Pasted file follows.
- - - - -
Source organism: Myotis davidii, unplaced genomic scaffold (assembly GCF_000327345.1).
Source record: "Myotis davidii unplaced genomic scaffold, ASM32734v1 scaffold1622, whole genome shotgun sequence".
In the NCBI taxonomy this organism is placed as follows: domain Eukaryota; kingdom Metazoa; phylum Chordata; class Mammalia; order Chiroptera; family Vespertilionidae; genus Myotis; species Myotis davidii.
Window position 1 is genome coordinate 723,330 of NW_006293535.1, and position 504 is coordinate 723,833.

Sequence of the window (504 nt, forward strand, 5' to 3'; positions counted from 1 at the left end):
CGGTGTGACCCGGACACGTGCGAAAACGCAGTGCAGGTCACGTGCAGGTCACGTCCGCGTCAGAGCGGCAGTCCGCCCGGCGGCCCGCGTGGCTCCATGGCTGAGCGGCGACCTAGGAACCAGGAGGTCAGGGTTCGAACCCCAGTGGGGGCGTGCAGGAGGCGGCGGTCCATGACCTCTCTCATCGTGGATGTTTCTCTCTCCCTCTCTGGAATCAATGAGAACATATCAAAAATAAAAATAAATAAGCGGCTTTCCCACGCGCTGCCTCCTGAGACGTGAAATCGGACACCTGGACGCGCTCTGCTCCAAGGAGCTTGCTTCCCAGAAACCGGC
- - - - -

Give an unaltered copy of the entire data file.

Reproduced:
Source organism: Myotis davidii, unplaced genomic scaffold (assembly GCF_000327345.1).
Source record: "Myotis davidii unplaced genomic scaffold, ASM32734v1 scaffold1622, whole genome shotgun sequence".
In the NCBI taxonomy this organism is placed as follows: domain Eukaryota; kingdom Metazoa; phylum Chordata; class Mammalia; order Chiroptera; family Vespertilionidae; genus Myotis; species Myotis davidii.
Window position 1 is genome coordinate 723,330 of NW_006293535.1, and position 504 is coordinate 723,833.

Sequence of the window (504 nt, forward strand, 5' to 3'; positions counted from 1 at the left end):
CGGTGTGACCCGGACACGTGCGAAAACGCAGTGCAGGTCACGTGCAGGTCACGTCCGCGTCAGAGCGGCAGTCCGCCCGGCGGCCCGCGTGGCTCCATGGCTGAGCGGCGACCTAGGAACCAGGAGGTCAGGGTTCGAACCCCAGTGGGGGCGTGCAGGAGGCGGCGGTCCATGACCTCTCTCATCGTGGATGTTTCTCTCTCCCTCTCTGGAATCAATGAGAACATATCAAAAATAAAAATAAATAAGCGGCTTTCCCACGCGCTGCCTCCTGAGACGTGAAATCGGACACCTGGACGCGCTCTGCTCCAAGGAGCTTGCTTCCCAGAAACCGGC